• The disproportionate share of gains from the reforms have gone to middle-class and rich Indians.
  • This unevenness in development calls for a superior economic growth model.
  • Until that happens, redistributive policy interventions such as income transfers can improve equity.

Not to be confused with unemployment benefits

  • Income transfers are not to be confused with doles or unemployment benefits.
  • They are unconditional income supplements to compensate for policy failures and ease the economic anxieties of the less advantaged.
  • Besides equity, there’s also an urgent need to address rural distress.
  •   This is largely a consequence of policy failures such as ineffective procurement and perverse trade and pricing policies that have in times of bumper harvests led to gluts, depressed market prices, and aggravated farmer losses.
  • So, it is only fair that the government pays reparations to farmers in some form.

Telangana and Odisha Income support schemes

Telangana and Odisha are already experimenting in a limited way with income support schemes, focused on the farm sector.

  1. Rythu Bandhu Scheme
  • In Telangana, the government is providing farmers income support payment under the Rythu Bandhu, at the rate of ₹10,000/ha (₹4,000/acre).
  • However, this model benefits the biggest landowners the most, including those who lease out their land.
  • Tenants, sharecroppers and landless labourers, the most vulnerable, are out of its coverage.
  • Its success depends on reliable land records.

2. KALIA Scheme

  • Odisha’s recently notified KALIA (Krushak Assistance for Livelihood and Income Assistance) irons out these creases.
  • It proposes to transfer ₹5,000 in cash per season (₹10,000 per year for double-cropped land) to the State’s 30 lakh marginal farmers, leaving out the two lakh large farmers.
  • It promises cash grants of ₹12,500 each to the State’s 10 lakh landless households.
  • The hope is that they will use this money to rear goats or poultry and farm mushrooms or honey.
  • Fisherfolk are covered too, and will receive the investment support for buying fishing nets and allied equipment.

MSP-based payments distort price signals to farmers

  • Last year, the Budget had promised compensatory payments to farmers equal to the gap between depressed market prices and the minimum support prices (MSPs) announced.
  • But MSP-based payments distort price signals to farmers on what to produce and how much in the subsequent season.
  • Rythu Bandhu and KALIA are superior policy interventions. Plus, they do not suffer from the moral hazard and limited reach of farm loan waivers.
  • Waivers penalise farmers who repay loans on time and benefit only borrowers from banks.

Minimum income guarantee vs job guarantee programmes

  • The advantage of a minimum income guarantee is that it will also cover the urban poor, who are not covered in these schemes.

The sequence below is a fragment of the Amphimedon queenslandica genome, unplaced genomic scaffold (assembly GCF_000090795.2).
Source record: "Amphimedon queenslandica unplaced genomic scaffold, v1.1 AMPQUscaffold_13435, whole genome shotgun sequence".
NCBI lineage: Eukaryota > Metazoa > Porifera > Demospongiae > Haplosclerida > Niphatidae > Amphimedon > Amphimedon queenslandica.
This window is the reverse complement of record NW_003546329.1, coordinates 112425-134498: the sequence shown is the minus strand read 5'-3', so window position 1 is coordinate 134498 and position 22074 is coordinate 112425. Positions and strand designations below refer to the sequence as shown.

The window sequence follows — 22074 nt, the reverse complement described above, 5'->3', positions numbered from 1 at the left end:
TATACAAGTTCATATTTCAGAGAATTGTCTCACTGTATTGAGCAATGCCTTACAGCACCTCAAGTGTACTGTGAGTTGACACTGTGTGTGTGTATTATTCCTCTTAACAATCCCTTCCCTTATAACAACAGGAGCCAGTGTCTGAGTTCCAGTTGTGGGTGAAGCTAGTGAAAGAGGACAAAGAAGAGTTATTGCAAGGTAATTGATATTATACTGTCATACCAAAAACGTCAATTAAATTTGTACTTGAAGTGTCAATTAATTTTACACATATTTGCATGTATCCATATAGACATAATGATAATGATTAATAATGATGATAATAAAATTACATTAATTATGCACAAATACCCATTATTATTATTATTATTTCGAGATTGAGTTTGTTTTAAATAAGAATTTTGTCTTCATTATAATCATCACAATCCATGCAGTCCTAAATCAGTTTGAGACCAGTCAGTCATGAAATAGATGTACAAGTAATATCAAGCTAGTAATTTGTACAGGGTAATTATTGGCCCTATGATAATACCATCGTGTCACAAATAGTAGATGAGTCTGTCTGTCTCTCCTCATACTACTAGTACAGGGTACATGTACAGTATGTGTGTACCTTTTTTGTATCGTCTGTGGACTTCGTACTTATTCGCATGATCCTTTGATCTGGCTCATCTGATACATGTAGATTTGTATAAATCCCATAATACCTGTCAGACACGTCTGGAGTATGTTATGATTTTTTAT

• While job guarantee programmes, such as the Mahatma Gandhi National Rural Employment Guarantee Scheme, lock up beneficiaries in low-productivity work, income supplements allow them to continue to look for better employment options.
  • Therefore, a minimum income guarantee scheme will improve equity, address rural distress and cover the urban poor.

Are these schemes feasible politically, operationally and fiscally?

  • Income supplements can be transferred into Jan Dhan or Post Office accounts.
  • Beneficiaries can be selected through the Socio-Economic Caste Census (the last round was conducted in 2011, the results of which were released in July 2015).
  • Increasing the fiscal deficit hurts the poor, for it sparks off inflation and cannot be the way to fund income transfers.

Way Forward

  • In 2017-18, the Centre and the States collected more than ₹5 lakh crore through various taxes, royalty payments and dividends from producers and consumers of petroleum products.
  • Streamlining distortionary and demerit subsidies, such as on urea (₹70,000 crore annually), can open up significant fiscal space.
  • Healthcare, education, water conservation, environment and other merit subsidies need to be preserved and improved and should not be reduced to fund income transfers.
  • If the wealth tax that the government had abolished in 2015 is reintroduced as a fair and easy-to-collect levy on the super-rich, an income support scheme for the poor will be easier.
  • Taxpayers must realise that agri-prices, and therefore farm incomes, are not free market-driven.
  • They are kept artificially low, through pricing policy instruments, so that inflation does not erode the rest of the population’s purchasing power.
Rural Distress, Farmer Suicides, Drought Measures

ISRO launches Human Space Flight Centre in Bengaluru

Note4students

Mains Paper 3: Science & Technology | Awareness in the fields of IT, Space, Computers, robotics etc.

From UPSC perspective, the following things are important:

Prelims level: Gaganyaan Mission, HSFC

Mains level: India’s aspiration for a manned mission in Space.


News

Human Space Flight Centre (HSFC)

  1. The HSFC, the hub of ISRO’s future manned missions, was inaugurated at ISRO headquarters in Bengaluru.
  2. Announced on August 15 2018, the country’s first crewed mission is set to happen by 2022, the 75th year of Independence.
  3. HSFC shall be responsible for the implementation of Gaganyaan project — which involves mission planning, development of engineering systems for crew survival in space, crew selection and training and also pursue activities for sustained human space flight missions.